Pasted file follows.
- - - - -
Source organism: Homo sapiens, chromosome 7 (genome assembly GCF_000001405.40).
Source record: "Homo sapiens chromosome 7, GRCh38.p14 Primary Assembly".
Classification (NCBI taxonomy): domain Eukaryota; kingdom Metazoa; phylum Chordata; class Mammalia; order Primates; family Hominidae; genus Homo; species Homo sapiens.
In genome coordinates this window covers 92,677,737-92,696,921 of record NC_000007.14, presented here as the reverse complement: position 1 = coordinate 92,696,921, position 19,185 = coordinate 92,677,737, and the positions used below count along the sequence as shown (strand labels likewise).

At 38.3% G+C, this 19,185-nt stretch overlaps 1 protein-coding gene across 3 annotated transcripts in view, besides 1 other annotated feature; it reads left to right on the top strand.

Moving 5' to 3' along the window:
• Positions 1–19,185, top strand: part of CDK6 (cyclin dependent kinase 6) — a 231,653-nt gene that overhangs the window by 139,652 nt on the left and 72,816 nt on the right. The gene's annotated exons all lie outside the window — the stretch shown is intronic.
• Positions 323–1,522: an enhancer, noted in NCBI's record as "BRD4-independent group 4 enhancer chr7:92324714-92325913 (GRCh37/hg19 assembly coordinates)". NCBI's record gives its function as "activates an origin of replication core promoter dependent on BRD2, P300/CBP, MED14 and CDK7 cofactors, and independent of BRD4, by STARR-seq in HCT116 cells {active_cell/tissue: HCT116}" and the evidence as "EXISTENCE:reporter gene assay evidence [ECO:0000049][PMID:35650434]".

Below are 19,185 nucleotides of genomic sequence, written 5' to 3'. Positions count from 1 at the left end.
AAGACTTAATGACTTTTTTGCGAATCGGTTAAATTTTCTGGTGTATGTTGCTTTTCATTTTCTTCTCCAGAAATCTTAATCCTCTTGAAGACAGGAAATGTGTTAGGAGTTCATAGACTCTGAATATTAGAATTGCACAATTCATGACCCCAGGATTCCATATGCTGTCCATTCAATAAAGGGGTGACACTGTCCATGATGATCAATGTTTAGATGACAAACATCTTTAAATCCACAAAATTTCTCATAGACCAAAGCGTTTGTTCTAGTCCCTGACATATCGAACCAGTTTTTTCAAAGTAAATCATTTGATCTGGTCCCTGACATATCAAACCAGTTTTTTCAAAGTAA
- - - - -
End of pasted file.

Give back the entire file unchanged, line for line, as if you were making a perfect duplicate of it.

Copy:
Source organism: Homo sapiens, chromosome 7 (genome assembly GCF_000001405.40).
Source record: "Homo sapiens chromosome 7, GRCh38.p14 Primary Assembly".
Classification (NCBI taxonomy): domain Eukaryota; kingdom Metazoa; phylum Chordata; class Mammalia; order Primates; family Hominidae; genus Homo; species Homo sapiens.
In genome coordinates this window covers 92,677,737-92,696,921 of record NC_000007.14, presented here as the reverse complement: position 1 = coordinate 92,696,921, position 19,185 = coordinate 92,677,737, and the positions used below count along the sequence as shown (strand labels likewise).

At 38.3% G+C, this 19,185-nt stretch overlaps 1 protein-coding gene across 3 annotated transcripts in view, besides 1 other annotated feature; it reads left to right on the top strand.

Moving 5' to 3' along the window:
• Positions 1–19,185, top strand: part of CDK6 (cyclin dependent kinase 6) — a 231,653-nt gene that overhangs the window by 139,652 nt on the left and 72,816 nt on the right. The gene's annotated exons all lie outside the window — the stretch shown is intronic.
• Positions 323–1,522: an enhancer, noted in NCBI's record as "BRD4-independent group 4 enhancer chr7:92324714-92325913 (GRCh37/hg19 assembly coordinates)". NCBI's record gives its function as "activates an origin of replication core promoter dependent on BRD2, P300/CBP, MED14 and CDK7 cofactors, and independent of BRD4, by STARR-seq in HCT116 cells {active_cell/tissue: HCT116}" and the evidence as "EXISTENCE:reporter gene assay evidence [ECO:0000049][PMID:35650434]".

Below are 19,185 nucleotides of genomic sequence, written 5' to 3'. Positions count from 1 at the left end.
AAGACTTAATGACTTTTTTGCGAATCGGTTAAATTTTCTGGTGTATGTTGCTTTTCATTTTCTTCTCCAGAAATCTTAATCCTCTTGAAGACAGGAAATGTGTTAGGAGTTCATAGACTCTGAATATTAGAATTGCACAATTCATGACCCCAGGATTCCATATGCTGTCCATTCAATAAAGGGGTGACACTGTCCATGATGATCAATGTTTAGATGACAAACATCTTTAAATCCACAAAATTTCTCATAGACCAAAGCGTTTGTTCTAGTCCCTGACATATCGAACCAGTTTTTTCAAAGTAAATCATTTGATCTGGTCCCTGACATATCAAACCAGTTTTTTCAAAGTAA